Carla attributes her pride in being Latina to her family: “Being part of a family that was very supportive, that understood their identity as Mexican Americans, but also as immigrants, allowed me to embrace it and not see it as a shameful act.” Despite that pride, Carla has felt isolated in college due to her income status, as well as her family’s immigration status.
She craved connecting with students who had similar backgrounds and who embraced their identity. And then she heard about UnidosUS’s Avanzando fellowship. The fellowship develops civically, socially, and educationally engaged college students to act as changemakers in their campuses and communities.
In only its second cohort, the fellowship has helped students like Carla find their passion in leadership and organizing, through modules on the UnidosUS Theory of Change; Identity, Intersectionality, and Power Analysis; Legislative Advocacy; Community Organizing Tactics and Philosophy; and more. The program—modeled after our National Institute for Latino School Leaders, which has had six cohorts, 52 graduates, and around 2.5 million students and adults impacted from school districts and community-based organizations—is developing leaders to increase the power and influence of Latinos across all sectors.
During the summer, Carla interned at a detention center, working with women fleeing persecution and trauma they had experienced in their home countries. It wasn’t an easy experience; she was preparing women for their interviews with immigration and asylum officers, and the stories she would hear stayed with her: “They would tell me: ‘I feel bad, and you probably think I am a bad person for putting my children through this experience, and I wish I hadn’t done it, but it was something I had to do.’”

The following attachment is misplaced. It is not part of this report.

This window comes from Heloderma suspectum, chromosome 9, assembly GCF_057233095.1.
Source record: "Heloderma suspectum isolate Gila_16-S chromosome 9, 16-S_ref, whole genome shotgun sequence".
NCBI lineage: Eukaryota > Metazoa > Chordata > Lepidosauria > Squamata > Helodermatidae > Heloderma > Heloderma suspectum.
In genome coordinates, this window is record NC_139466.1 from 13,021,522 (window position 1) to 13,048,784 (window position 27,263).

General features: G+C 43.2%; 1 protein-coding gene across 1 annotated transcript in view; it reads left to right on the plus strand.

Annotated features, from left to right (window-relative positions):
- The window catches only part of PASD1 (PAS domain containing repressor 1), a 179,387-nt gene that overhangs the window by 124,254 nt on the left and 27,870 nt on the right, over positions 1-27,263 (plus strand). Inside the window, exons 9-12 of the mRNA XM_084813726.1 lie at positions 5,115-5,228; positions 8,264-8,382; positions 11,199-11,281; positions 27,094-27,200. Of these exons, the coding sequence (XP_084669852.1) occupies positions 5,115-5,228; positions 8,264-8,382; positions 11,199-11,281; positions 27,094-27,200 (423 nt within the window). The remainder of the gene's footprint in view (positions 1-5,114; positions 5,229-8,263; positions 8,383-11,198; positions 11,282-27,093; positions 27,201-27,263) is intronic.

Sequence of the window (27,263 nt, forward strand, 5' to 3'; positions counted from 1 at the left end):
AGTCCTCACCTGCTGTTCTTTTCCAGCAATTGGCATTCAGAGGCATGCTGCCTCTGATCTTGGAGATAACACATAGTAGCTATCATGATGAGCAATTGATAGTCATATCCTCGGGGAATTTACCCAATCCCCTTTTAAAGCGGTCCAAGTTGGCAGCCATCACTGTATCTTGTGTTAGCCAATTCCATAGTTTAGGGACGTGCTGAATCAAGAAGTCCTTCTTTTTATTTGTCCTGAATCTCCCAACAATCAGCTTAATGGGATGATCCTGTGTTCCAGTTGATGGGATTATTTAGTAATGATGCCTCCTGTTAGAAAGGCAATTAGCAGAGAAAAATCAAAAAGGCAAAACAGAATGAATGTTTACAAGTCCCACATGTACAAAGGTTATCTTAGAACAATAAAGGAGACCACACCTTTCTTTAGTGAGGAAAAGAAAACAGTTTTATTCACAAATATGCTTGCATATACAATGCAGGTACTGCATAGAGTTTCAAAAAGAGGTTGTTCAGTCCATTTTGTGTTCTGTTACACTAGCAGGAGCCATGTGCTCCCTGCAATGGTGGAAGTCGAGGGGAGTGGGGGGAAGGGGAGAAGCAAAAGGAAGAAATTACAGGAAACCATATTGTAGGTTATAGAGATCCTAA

Carla realized that women were left on their own to figure out what to do next after they were discharged, so as part of the Avanzando fellowship, Carla developed a system to provide asylum-seekers with access to legal and health resources after being detained. The program focuses on creating a network of students who will manage cases of people released from detention and connect them with the resources they may need, from transportation to legal services, education, and more. Her project also involves advocacy to end family detention, and works with organizations to coordinate services for people released from detention.
Carla knew these women were going through many different struggles while simply looking for a safe place to raise their children. They would share how they felt their story was “wrong,” that nobody wanted them in the United States, “but I really have nowhere else to go,” they would tell her.
At that point, Carla remembered what her family taught her about embracing who you are. She reassured these women that there are people in this country ready to love and embrace them. There is a new generation of advocates ready to fight for what’s right, ready to help anyone who has been marginalized. Carla is part of that generation.